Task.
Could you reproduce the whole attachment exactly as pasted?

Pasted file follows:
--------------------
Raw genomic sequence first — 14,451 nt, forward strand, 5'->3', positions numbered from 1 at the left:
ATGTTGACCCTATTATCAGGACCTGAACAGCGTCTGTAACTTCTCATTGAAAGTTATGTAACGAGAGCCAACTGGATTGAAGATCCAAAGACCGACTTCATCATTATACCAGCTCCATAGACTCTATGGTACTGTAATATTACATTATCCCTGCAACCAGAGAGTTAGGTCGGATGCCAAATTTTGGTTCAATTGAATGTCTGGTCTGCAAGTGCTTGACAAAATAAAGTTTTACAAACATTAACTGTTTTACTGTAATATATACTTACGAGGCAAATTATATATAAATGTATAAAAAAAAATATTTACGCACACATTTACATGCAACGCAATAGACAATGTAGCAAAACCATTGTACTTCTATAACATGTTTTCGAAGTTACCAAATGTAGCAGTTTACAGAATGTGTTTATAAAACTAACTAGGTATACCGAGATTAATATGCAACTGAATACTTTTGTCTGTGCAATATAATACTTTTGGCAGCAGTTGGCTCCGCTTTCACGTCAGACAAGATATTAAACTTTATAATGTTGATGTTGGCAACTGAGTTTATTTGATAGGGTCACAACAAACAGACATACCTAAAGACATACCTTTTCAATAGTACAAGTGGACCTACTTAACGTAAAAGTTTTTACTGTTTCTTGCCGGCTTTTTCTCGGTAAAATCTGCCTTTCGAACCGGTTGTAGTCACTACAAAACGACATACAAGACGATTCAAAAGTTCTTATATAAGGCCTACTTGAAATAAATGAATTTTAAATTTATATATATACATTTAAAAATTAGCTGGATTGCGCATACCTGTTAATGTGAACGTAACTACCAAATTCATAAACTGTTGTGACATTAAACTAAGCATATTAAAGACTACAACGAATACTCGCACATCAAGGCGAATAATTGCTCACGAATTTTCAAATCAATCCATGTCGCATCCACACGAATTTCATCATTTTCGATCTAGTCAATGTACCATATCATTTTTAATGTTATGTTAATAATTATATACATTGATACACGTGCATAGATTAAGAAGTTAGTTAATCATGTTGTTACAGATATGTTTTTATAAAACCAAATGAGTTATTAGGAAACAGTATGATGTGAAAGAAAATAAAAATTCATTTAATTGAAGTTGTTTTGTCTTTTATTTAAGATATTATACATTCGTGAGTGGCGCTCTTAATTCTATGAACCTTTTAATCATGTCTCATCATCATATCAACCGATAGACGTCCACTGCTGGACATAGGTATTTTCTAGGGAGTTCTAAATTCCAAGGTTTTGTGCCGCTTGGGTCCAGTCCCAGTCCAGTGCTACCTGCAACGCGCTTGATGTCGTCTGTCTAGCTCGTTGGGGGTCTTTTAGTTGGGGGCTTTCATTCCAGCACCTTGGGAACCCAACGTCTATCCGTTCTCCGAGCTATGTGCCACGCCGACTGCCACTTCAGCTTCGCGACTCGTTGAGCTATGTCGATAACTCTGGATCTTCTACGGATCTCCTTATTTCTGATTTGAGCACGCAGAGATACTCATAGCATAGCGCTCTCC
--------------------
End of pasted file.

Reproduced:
Raw genomic sequence first — 14,451 nt, forward strand, 5'->3', positions numbered from 1 at the left:
ATGTTGACCCTATTATCAGGACCTGAACAGCGTCTGTAACTTCTCATTGAAAGTTATGTAACGAGAGCCAACTGGATTGAAGATCCAAAGACCGACTTCATCATTATACCAGCTCCATAGACTCTATGGTACTGTAATATTACATTATCCCTGCAACCAGAGAGTTAGGTCGGATGCCAAATTTTGGTTCAATTGAATGTCTGGTCTGCAAGTGCTTGACAAAATAAAGTTTTACAAACATTAACTGTTTTACTGTAATATATACTTACGAGGCAAATTATATATAAATGTATAAAAAAAAATATTTACGCACACATTTACATGCAACGCAATAGACAATGTAGCAAAACCATTGTACTTCTATAACATGTTTTCGAAGTTACCAAATGTAGCAGTTTACAGAATGTGTTTATAAAACTAACTAGGTATACCGAGATTAATATGCAACTGAATACTTTTGTCTGTGCAATATAATACTTTTGGCAGCAGTTGGCTCCGCTTTCACGTCAGACAAGATATTAAACTTTATAATGTTGATGTTGGCAACTGAGTTTATTTGATAGGGTCACAACAAACAGACATACCTAAAGACATACCTTTTCAATAGTACAAGTGGACCTACTTAACGTAAAAGTTTTTACTGTTTCTTGCCGGCTTTTTCTCGGTAAAATCTGCCTTTCGAACCGGTTGTAGTCACTACAAAACGACATACAAGACGATTCAAAAGTTCTTATATAAGGCCTACTTGAAATAAATGAATTTTAAATTTATATATATACATTTAAAAATTAGCTGGATTGCGCATACCTGTTAATGTGAACGTAACTACCAAATTCATAAACTGTTGTGACATTAAACTAAGCATATTAAAGACTACAACGAATACTCGCACATCAAGGCGAATAATTGCTCACGAATTTTCAAATCAATCCATGTCGCATCCACACGAATTTCATCATTTTCGATCTAGTCAATGTACCATATCATTTTTAATGTTATGTTAATAATTATATACATTGATACACGTGCATAGATTAAGAAGTTAGTTAATCATGTTGTTACAGATATGTTTTTATAAAACCAAATGAGTTATTAGGAAACAGTATGATGTGAAAGAAAATAAAAATTCATTTAATTGAAGTTGTTTTGTCTTTTATTTAAGATATTATACATTCGTGAGTGGCGCTCTTAATTCTATGAACCTTTTAATCATGTCTCATCATCATATCAACCGATAGACGTCCACTGCTGGACATAGGTATTTTCTAGGGAGTTCTAAATTCCAAGGTTTTGTGCCGCTTGGGTCCAGTCCCAGTCCAGTGCTACCTGCAACGCGCTTGATGTCGTCTGTCTAGCTCGTTGGGGGTCTTTTAGTTGGGGGCTTTCATTCCAGCACCTTGGGAACCCAACGTCTATCCGTTCTCCGAGCTATGTGCCACGCCGACTGCCACTTCAGCTTCGCGACTCGTTGAGCTATGTCGATAACTCTGGATCTTCTACGGATCTCCTTATTTCTGATTTGAGCACGCAGAGATACTCATAGCATAGCGCTCTCC